Another reason not to pour such weapons into the Syrian conflict at this stage is that we are way too late to make any material difference in the eventual outcome. Assad is winning the war slowly but surely, with help from Iran, Hezbollah and Russia. The anti-aircraft missiles may have a marginal impact in slowing Assad’s offense down further in some locations. However, they will not be able to completely stop the barrel bombs and other lethal weapons Assad is using with such success against the opposition.

As the intelligence and security news service DEBKAfile explained:

“The newly-armed rebels have gained not much more than the capacity to hold on to their present lines for a while longer. But ultimately, they cannot prevent the combined weight of the Syria army, Hizballah and Iraqi Shiite Iraqis, who continue to stream into Syria, breaking through those lines.”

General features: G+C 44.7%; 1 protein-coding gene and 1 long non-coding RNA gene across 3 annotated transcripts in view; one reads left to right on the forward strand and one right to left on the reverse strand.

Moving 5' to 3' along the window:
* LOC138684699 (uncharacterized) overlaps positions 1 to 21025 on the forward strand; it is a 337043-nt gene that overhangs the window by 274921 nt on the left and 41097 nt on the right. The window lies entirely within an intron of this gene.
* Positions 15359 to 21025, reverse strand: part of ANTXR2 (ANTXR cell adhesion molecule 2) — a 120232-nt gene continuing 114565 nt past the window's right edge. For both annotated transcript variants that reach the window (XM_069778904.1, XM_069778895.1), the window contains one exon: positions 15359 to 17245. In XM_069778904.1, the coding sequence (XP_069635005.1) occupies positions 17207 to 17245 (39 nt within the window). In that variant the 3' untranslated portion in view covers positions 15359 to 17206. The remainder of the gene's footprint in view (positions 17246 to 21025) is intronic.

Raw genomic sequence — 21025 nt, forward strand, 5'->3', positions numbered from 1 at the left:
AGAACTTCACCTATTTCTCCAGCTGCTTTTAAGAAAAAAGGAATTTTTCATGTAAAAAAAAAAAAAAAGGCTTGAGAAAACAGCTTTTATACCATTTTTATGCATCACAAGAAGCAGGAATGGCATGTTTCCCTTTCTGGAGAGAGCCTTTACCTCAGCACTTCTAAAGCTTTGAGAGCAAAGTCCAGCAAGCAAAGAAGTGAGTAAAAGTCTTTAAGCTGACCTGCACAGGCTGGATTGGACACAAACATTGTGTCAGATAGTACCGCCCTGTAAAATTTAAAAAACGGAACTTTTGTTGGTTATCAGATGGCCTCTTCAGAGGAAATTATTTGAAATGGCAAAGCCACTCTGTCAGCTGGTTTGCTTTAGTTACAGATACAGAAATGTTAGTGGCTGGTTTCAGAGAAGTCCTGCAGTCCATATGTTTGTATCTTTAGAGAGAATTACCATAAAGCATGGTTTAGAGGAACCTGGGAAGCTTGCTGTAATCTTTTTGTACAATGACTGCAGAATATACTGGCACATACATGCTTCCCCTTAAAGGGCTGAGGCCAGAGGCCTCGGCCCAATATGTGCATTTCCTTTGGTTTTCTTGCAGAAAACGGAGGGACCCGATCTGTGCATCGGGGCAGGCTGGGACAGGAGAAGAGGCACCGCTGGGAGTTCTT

Vladimir Putin will also be only too happy to further arm the Assad regime and counter anything the U.S. might be sending, if for no other reason than to embarrass Obama.

Read more at Front Page

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Why Sunnis Fear Shiites

missile_2By  Hillel Fradkin & Lewis Libby:

The recent Arab revolts in the Middle East and the concomitant “Islamic Awakening” have not merely shaken up the order of an already violent and unstable region. They have reanimated the bloodiest and longest-running dispute in Muslim politics: which branch of Islam, Sunni or Shia, is to rule the Muslim polity. This rivalry dates back some 1,300 years to the death of Muhammad, and while it has occasionally been set aside for reasons of expedience, it has never been resolved. The continuing conflagrations following the mislabeled Arab Spring, increasingly shaped by this ancient Sunni–Shia tension, are set to rage on indefinitely. Affairs in the Middle East are accelerating back to the old normal: a state of hot holy war.